Q: My gaura has leaves that are covered with maroon spots. Is something wrong with it?
A: Nothing is wrong. Gaura (Gaura linderheimeri) often develops maroon or wine-colored spots on its leaves. They are part of the nature of this flower. Evening primroses are in the same family as gaura and also may have these spots. Most people think they are attractive as they add a little more color to the garden. Think of them as spots on a leopard or freckles on your sweetheart’s nose.
Q: What are some ways to use pecans besides in pies?
A: Raw pecans make a great snack. So do those that are roasted with butter or oil and salted. Raw, roasted or toasted pecans are great additions to salads. Chop a few raw or toasted pecans and sprinkle them on your cold cereal or oatmeal. Combine roasted pecans with dried cherries and cranberries and pumpkin seeds for a tasty trail mix. Try pecans in chicken salad. Consider pecans for almost any menu item – entrée, appetizer, bread, dessert, side dish, salad, soup or snack – that could use a little more protein, vitamins, minerals, crunch or flavor. One of the best sources for ideas and recipes for using pecans is the Georgia Pecan Commission www.georgiapecansfit.org.
Q: Can thrift be used as a groundcover? Thrift is a type of creeping phlox.
A: Yes. Thrift (Phlox subulata) is sometimes massed as a groundcover. It is especially used on banks that are difficult to mow. This use is what probably led it to be a traditional favorite to plant as a strip at the front of the yards of homes along rural roads whether there was an embankment there or not. Because it is mat-forming and durable, thrift is often planted on gravesites, thriving as long as a careless groundskeeper doesn’t scalp the ground with the mower. Thrift is also suitable as a single plant in a rock garden or used at the front of a bed of perennials. Another favorite way of using thrift is to plant it at the top of a wall and let it spill over as it grows.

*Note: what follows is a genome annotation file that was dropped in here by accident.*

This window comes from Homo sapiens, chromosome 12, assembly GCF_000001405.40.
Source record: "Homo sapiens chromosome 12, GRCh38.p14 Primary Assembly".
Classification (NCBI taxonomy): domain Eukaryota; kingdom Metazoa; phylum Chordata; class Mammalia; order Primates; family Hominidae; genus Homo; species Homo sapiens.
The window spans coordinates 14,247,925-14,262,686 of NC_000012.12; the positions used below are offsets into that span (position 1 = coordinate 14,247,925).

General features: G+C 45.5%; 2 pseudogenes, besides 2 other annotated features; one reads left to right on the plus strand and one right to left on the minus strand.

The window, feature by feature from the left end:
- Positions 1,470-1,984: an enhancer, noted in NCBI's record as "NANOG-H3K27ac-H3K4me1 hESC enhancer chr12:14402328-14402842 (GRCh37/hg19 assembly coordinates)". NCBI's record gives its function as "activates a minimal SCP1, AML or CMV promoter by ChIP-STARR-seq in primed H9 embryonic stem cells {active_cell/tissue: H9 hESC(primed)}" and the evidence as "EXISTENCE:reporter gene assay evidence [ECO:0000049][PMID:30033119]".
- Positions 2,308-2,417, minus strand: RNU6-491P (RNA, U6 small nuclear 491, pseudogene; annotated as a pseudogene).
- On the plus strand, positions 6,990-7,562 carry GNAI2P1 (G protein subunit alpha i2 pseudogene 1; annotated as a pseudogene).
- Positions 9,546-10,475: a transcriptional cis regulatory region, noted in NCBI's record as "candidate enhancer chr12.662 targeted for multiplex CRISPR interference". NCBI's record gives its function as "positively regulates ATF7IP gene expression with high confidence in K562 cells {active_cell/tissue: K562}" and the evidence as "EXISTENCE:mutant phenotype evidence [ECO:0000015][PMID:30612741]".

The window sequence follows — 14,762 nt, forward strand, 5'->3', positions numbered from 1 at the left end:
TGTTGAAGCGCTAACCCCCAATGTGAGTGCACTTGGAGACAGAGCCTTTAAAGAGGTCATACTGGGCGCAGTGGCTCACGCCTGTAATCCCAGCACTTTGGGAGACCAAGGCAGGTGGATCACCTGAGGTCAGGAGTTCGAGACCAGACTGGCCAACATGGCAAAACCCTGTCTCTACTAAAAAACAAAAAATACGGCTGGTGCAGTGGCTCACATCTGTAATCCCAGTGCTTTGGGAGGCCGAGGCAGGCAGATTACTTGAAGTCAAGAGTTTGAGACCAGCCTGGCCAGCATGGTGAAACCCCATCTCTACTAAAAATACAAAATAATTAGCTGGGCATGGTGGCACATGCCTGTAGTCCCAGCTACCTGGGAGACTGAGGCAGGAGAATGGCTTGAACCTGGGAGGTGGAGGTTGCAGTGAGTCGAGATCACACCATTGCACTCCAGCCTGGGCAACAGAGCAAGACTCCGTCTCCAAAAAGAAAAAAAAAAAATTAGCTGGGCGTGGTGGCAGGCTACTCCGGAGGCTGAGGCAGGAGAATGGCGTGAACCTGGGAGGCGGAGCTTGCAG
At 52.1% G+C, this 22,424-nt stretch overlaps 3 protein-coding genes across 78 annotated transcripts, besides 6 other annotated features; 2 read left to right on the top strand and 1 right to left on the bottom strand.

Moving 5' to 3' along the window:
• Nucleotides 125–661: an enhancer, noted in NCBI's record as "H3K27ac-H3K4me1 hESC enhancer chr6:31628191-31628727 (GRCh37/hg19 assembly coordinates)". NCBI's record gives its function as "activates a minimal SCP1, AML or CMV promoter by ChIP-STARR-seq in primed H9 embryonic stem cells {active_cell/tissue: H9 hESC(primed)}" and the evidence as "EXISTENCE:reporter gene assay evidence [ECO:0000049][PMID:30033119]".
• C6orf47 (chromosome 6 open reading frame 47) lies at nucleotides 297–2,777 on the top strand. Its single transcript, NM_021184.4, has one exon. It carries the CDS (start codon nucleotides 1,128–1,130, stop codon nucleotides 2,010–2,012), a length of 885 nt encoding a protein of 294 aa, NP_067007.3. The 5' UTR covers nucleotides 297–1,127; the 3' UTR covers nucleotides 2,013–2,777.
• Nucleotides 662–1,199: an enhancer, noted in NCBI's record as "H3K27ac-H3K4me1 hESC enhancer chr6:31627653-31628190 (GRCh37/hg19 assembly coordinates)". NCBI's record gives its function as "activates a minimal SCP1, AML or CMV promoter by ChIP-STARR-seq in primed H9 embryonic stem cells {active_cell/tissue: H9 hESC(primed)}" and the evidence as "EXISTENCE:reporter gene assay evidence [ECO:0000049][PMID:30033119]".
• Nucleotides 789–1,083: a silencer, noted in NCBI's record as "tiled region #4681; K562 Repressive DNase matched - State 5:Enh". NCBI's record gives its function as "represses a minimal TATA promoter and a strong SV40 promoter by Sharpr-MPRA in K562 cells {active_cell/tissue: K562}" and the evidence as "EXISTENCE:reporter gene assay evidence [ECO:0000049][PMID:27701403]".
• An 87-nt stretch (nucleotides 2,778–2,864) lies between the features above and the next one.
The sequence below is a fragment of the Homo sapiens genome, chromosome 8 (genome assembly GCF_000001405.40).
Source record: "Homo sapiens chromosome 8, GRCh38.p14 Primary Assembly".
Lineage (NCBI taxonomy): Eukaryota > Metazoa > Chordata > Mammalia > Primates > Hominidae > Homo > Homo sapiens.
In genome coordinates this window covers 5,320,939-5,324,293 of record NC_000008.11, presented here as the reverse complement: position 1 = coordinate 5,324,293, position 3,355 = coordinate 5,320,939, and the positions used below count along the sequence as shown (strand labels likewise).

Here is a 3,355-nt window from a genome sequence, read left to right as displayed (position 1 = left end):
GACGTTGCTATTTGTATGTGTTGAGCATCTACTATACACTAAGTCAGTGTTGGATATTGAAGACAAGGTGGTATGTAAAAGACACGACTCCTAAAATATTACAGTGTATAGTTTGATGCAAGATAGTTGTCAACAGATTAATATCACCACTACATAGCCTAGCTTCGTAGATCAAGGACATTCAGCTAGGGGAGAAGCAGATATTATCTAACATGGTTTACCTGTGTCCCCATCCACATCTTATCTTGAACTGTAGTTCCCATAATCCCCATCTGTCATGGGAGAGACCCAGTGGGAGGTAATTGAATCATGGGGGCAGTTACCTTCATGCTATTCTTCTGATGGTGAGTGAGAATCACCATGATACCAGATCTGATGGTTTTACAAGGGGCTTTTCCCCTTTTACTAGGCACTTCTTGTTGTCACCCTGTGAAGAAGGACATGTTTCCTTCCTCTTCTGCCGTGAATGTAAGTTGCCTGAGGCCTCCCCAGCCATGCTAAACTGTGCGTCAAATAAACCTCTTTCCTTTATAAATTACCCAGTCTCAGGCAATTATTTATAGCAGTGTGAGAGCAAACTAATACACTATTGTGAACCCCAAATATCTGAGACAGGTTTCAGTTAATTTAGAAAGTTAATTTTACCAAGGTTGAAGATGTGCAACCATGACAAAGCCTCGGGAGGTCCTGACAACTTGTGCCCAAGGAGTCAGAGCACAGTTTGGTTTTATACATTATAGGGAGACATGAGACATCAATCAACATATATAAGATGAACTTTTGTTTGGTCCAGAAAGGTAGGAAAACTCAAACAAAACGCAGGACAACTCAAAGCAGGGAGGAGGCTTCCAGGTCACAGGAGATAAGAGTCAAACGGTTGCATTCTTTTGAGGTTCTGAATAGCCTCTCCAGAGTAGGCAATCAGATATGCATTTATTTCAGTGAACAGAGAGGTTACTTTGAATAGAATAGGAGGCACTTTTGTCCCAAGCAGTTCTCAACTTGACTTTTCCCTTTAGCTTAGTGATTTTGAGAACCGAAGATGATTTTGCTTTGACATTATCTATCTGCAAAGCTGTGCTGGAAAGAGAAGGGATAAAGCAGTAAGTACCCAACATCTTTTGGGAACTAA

Thrift grows best in full sun to part shade and prefers well-drained soil. It is fairly drought tolerant once established. Fall is an excellent time to plant thrift.
Depending on the varieties you plant, thrift will become a carpet of pink, lavender, white, rose or purple when it blooms in spring. If planted in a sunny and sheltered spot, it may even produce a few flowers throughout the milder parts of winter.
Another plant, Armeria martima, also goes by the common name “thrift” or “sea thrift.” It does not perform very well in Georgia. If you are unsure about which plant you are seeing at a nursery, check its botanical name.